My major concern going into this movie was that I didn’t have enough weed experience to get all the jokes. That wasn’t a problem. In the end, my main critique was that it was too long. I know this is not a novel critique for a Judd Apatow et al movie, but it was 1:52 and would have been much funnier at 1:30. The pot jokes were legitimately funny. It’s the action sequences that were way too long, and at risk of sounding like my mother, too violent. When I signed up for a stoner action adventure, I wasn’t expecting to see so many people meet their bloody demise.

So, I recommend renting this movie to watch as the second film on a staying-in night with friends. Pick something shorter as the main attraction.

ALISON SAYS:

Dear Seth Rogen,
Do you remember driving by me on Crescent Heights and 3rd six months ago? I furiously waved at you from my Blue Scion and may have even honked a couple times. No, it’s totally cool if you don’t remember.
Alison

Here’s my background, or lack thereof, when it comes to pot. In elementary school I was a star pupil when it came to Project Charlie (a drug education program). The teacher loved me, because I was and still am a nerd. She would repeat the mantra “You are special” over and over to make sure we knew we didn’t need drugs to be special. Being an only child, I was already aware of how special I was, but it was nice to see it confirmed in colored chalk up on the board.

At age thirteen, when I found out two of my friends were rowing out to the middle of our lake to get stoned, I was convinced every after school special I’d seen was about to come true. Certain that they were going to drown, I tried to save them by yelling from shore, “You’ll die out there!” My heroic efforts were mocked as they rowed farther away from me. Of course in the end, they didn’t drown. Nothing much happened at all, besides them probably enjoying the clouds more than usual.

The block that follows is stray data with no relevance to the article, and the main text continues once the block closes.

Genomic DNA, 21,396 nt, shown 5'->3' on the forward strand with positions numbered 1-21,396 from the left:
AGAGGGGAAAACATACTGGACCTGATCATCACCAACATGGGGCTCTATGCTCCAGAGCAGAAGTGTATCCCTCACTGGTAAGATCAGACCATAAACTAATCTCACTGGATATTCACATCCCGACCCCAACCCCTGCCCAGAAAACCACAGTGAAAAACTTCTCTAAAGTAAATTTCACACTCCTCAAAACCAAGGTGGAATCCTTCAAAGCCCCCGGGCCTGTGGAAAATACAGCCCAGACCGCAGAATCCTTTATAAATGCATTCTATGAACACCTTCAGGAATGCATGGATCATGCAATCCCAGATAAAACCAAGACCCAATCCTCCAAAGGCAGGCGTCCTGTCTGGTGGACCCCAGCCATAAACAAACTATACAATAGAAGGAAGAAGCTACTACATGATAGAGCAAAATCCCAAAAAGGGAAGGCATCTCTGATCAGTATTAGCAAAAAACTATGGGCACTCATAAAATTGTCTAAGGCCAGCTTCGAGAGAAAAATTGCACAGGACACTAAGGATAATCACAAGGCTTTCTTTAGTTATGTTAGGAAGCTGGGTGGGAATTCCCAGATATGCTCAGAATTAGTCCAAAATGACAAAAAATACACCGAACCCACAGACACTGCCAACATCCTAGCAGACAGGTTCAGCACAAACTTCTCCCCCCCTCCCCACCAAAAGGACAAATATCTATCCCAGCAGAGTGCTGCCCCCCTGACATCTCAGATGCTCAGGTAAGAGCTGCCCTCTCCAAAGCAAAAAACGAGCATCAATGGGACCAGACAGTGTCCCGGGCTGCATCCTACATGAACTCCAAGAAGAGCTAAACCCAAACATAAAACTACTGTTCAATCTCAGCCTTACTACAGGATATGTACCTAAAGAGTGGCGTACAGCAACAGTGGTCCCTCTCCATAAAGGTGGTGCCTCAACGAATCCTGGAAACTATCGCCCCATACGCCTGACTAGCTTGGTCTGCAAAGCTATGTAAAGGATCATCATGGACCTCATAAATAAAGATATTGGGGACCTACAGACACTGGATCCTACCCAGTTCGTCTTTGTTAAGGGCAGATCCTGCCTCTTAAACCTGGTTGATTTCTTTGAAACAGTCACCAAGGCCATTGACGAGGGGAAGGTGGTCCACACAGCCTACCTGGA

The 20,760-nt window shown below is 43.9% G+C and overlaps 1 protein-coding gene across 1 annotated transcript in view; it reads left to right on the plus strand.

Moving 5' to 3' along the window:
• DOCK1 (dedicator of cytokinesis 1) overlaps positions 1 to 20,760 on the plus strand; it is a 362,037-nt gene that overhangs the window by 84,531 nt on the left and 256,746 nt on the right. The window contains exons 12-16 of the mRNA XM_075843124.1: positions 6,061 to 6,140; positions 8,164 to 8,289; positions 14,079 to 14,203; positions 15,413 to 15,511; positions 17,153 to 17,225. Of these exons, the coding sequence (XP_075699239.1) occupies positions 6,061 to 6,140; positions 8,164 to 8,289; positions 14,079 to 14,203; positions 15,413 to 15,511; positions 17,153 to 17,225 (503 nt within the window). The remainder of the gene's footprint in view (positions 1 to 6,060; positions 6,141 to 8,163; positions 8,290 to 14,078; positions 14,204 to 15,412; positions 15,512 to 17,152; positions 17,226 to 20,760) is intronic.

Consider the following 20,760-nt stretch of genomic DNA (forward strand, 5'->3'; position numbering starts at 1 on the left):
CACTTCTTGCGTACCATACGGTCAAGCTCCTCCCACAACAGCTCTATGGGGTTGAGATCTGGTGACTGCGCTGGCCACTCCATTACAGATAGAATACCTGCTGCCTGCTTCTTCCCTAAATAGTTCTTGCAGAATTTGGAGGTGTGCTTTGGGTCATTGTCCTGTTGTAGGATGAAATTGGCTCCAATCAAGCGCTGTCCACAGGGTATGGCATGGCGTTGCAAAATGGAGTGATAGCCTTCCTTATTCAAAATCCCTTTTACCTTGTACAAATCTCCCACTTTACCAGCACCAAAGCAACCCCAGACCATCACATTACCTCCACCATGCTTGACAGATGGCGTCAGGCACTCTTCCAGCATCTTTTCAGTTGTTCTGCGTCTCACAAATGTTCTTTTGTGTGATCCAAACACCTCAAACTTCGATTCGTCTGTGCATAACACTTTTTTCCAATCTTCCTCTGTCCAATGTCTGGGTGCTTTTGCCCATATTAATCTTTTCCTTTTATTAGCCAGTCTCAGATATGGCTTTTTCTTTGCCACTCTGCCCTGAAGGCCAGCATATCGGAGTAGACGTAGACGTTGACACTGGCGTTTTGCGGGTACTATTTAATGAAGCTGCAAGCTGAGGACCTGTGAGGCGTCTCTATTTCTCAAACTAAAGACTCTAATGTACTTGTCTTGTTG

In high school my sophomore year boyfriend, a former honors student and captain of his lacrosse team, started smoking weed after we broke up. He ended up getting kicked off the team and failing out of school. It only confirmed my every fear of the fall one takes when one experiments with drugs. Even at age 16, an age where you might not want to broadcast just how drug free and straight edge you are, I was running stop smoking programs in the student center at my school. I would shake pictures of darkened, damaged lungs at fellow classmates.

So, yeah, I was THAT girl. But despite my lack of experience with marijuana, I found Pineapple Express to be mostly hilarious. I laughed loud and often. Seth Rogen and James Franco were awesome together, and I have a newfound respect for James Franco after his performance as the ultimate pothead. My only criticism would be some of the violence at the end. Violence doesn’t bother me (two of my favorite movies are Die Hard and True Romance), but it seemed like overkill. It kind of felt like someone just wanted to throw in a shitload of blood and crazy stunts, but then again blood and stunts are super fun. But the ending felt long and overly bloody and not as funny as the rest of the film, in my sober and nerdy opinion.

LA Viewers: This movie is worth paying matinee price at the Grove, but may not be worth full price at Arclight.
Translation for non-LA Natives: I’m happy I saw it in the theaters, but I wouldn’t call it a travesty if you waited for one of your stoner buddies to rent it from Netflix.